Florida treasurer dismisses concerns about coronavirus impact on economy

Florida’s treasurer, Jimmy Patronis, on Wednesday dismissed concerns about the impact that spikes of coronavirus cases will have on the state’s welfare and economy.

“People love to come to Florida,” Patronis said in a phone interview. He said he saw an opportunity for “profit-taking” as the state benefits from what he predicts will be more remote workers moving to the state.

He likened Florida’s opportunities to those before American Airlines, which recently upsized a stock and notes offering to help strengthen its balance sheet. The airline, which is burning $40 million a day, has said it expects revenue to fall 90% in the second quarter from a year ago, as the pandemic has brought travel to a halt. 

“They’re going out there and not having any trouble raising money,” he noted. 

His comments come as New York, New Jersey and Connecticut have announced they will impose a 14-day quarantine on travelers from coronavirus hotspot states, including Florida.

Florida on Wednesday reported another record spike in coronavirus cases, up 5.3% in a day, sparking concerns in investors that drove the market down 700 points.

“There are always those that are fearful,” Patronis said of the market drop. “This is a buying opportunity.”

Florida has been criticized as not acting aggressively enough to tackle the coronavirus outbreak, imposing less rigorous regulations on residents than did states such as New York and Connecticut, and unwinding those restrictions too quickly. Former Food and Drug Administration Commissioner Dr. Scott Gottlieb said on CNBC’s “Squawk Box” on Monday that unlike states in the Northeast, Florida reopened its economy “against a backdrop of a lot of spread.”

White House health advisor Dr. Anthony Fauci said Tuesday that parts of the U.S. are beginning to see a “disturbing surge” in coronavirus infections.

When asked about those criticisms Patronis said Florida Gov. Ron DeSantis is “doing everything right” by the guidelines established by the Centers for Disease Control and Prevention. He said that Florida would be willing to “pivot” its plans as the coronavirus evolves.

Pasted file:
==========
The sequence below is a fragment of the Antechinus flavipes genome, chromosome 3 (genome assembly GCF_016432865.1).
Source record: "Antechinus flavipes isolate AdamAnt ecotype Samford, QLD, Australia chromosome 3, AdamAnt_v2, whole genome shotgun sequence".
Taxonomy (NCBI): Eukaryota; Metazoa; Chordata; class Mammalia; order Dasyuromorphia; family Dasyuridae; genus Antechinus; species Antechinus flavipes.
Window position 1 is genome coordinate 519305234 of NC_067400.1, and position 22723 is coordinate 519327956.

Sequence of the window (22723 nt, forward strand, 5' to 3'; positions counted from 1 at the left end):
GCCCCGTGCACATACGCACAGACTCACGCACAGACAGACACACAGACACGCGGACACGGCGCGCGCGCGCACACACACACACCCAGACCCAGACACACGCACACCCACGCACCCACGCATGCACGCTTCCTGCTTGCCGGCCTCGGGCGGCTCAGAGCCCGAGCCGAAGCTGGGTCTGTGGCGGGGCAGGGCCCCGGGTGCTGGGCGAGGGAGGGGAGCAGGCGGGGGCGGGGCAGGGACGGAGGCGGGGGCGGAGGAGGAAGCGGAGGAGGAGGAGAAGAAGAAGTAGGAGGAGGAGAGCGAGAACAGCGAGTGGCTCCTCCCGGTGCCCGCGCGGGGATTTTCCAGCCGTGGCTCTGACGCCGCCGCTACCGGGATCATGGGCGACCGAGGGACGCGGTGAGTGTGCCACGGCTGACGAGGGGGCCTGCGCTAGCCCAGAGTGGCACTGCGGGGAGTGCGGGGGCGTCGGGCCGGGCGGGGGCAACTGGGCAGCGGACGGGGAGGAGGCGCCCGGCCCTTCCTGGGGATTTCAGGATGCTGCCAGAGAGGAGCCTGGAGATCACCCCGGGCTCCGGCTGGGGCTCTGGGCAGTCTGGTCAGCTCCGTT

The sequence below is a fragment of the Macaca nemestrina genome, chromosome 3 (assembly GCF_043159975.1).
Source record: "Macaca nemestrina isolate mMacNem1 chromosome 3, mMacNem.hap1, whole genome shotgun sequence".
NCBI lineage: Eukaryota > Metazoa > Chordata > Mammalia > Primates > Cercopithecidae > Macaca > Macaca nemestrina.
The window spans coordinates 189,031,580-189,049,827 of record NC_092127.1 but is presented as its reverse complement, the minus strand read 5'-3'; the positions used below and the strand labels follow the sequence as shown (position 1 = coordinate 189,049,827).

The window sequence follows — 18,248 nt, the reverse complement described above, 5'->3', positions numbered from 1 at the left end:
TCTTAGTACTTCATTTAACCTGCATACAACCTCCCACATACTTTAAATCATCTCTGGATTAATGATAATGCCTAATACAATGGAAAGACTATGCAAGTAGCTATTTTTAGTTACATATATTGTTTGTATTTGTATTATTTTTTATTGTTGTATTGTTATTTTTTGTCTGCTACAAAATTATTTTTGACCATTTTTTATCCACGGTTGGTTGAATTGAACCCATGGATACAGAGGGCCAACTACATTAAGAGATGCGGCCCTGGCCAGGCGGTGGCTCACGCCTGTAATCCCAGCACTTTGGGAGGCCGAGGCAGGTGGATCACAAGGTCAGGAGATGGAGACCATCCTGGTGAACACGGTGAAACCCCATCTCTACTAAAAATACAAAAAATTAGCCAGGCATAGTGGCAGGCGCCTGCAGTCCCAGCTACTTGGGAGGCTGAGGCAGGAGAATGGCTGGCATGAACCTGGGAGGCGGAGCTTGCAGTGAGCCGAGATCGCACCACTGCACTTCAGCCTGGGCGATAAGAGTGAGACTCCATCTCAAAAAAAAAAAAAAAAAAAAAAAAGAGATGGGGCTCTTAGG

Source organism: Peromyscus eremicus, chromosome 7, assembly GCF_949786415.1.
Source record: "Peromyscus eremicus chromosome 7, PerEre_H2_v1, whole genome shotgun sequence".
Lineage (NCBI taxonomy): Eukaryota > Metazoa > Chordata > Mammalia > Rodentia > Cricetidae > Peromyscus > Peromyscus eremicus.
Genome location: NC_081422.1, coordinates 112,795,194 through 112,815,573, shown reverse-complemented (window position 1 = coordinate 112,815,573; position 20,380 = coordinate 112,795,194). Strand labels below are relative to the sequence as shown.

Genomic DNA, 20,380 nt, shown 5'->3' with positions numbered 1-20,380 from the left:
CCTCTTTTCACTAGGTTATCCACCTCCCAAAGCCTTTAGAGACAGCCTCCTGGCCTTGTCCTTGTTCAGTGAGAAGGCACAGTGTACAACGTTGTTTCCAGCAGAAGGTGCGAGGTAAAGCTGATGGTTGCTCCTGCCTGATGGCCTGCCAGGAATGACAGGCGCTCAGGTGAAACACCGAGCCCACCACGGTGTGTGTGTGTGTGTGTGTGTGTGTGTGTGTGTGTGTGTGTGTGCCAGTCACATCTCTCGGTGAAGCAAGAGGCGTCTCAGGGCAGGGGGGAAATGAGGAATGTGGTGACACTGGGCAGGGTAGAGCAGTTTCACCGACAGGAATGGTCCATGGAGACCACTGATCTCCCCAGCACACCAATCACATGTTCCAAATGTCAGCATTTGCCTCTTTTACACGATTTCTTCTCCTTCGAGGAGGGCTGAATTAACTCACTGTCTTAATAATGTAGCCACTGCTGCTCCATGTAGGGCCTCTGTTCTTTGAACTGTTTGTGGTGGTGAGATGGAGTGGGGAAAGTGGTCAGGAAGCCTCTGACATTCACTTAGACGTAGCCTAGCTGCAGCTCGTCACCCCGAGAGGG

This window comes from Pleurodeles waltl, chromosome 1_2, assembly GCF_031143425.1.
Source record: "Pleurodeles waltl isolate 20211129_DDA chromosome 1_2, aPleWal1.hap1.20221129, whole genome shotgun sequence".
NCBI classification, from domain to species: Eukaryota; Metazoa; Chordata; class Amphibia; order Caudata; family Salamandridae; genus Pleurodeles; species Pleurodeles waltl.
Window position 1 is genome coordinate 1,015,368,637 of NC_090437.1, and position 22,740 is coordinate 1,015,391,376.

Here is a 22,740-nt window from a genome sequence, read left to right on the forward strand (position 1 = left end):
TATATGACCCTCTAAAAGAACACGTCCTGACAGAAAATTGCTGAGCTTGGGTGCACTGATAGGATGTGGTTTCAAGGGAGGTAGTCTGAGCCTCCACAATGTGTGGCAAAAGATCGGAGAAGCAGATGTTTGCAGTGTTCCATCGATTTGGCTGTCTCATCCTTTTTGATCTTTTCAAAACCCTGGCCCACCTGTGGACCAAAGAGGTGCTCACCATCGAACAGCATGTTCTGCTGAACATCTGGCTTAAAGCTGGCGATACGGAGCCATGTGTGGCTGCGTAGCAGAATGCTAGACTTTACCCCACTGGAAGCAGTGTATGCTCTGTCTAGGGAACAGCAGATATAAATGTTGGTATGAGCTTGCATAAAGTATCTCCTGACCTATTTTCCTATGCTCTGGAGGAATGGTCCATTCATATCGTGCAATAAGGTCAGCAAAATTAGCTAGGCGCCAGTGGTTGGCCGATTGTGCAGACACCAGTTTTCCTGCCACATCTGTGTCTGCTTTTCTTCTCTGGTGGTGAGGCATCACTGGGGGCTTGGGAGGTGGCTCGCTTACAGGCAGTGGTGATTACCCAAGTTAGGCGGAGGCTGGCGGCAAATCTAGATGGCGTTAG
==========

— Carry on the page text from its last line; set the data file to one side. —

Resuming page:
Still, some companies have acted even before state authorities have. Levi Strauss & Co. Chief Executive Chip Bergh has said the jeans retailer may need to close stores in certain states. Apple said it will close two Apple stores in Florida, along with closures in North Carolina, South Carolina, Arizona and Texas, as the virus reemerges.

“I love my iPhone, but I don’t buy it in a store,” Patronis remarked, saying Apple’s stores are more for marketing than they are for sales.

“It’s what they want to do for the morale of their employees,” he said of the closures. “Whatever Tim Cook likes to do.”

Patronis was equally unbothered by the news that New York, New Jersey and Connecticut will impose a quarantine on visitors from Florida. In fact, he said he is confident that Florida will come out from the other side of the pandemic stronger than states such as New York, touting Florida’s low tax rate.

That low tax rate, though, makes the state uniquely dependent on tourism for its revenue. As the travel and tourism industry has been ravaged by the pandemic, Florida has seen revenue dry up. The state’s revenue collection in April was more than $878 million below estimates, according to the legislature’s Office of Economic and Demographic Research.

Patronis said the state continues to see a strong boating and housing market, the latter of which he said will benefit as he predicts remote workers from the Northeast move to Florida in search of beaches and lower taxes. 

When asked whether New Yorkers will want to move to Florida if cases of the coronavirus continue to tick up, Patronis said there are fewer hotspots in “rural areas.”

If that revenue is not enough to replace that which Florida might lose in tourism, Patronis said the state has billions in reserve in a state stabilization fund, as well as a state catastrophe fund. Still, Florida is planning on having every state agency cut 6% of its budget, which must be approved by July 1. Florida is still hoping for more financial relief from Congress through money from the CARES Act, or other measures such as an infrastructure bill. 

While a stand-alone infrastructure bill is unlikely before the 2020 presidential elections, White House and Republican negotiators are planning to hold formal negotiations on a fourth coronavirus stimulus package in July, CNBC has reported.

Leave a Reply

Your email address will not be published. Required fields are marked *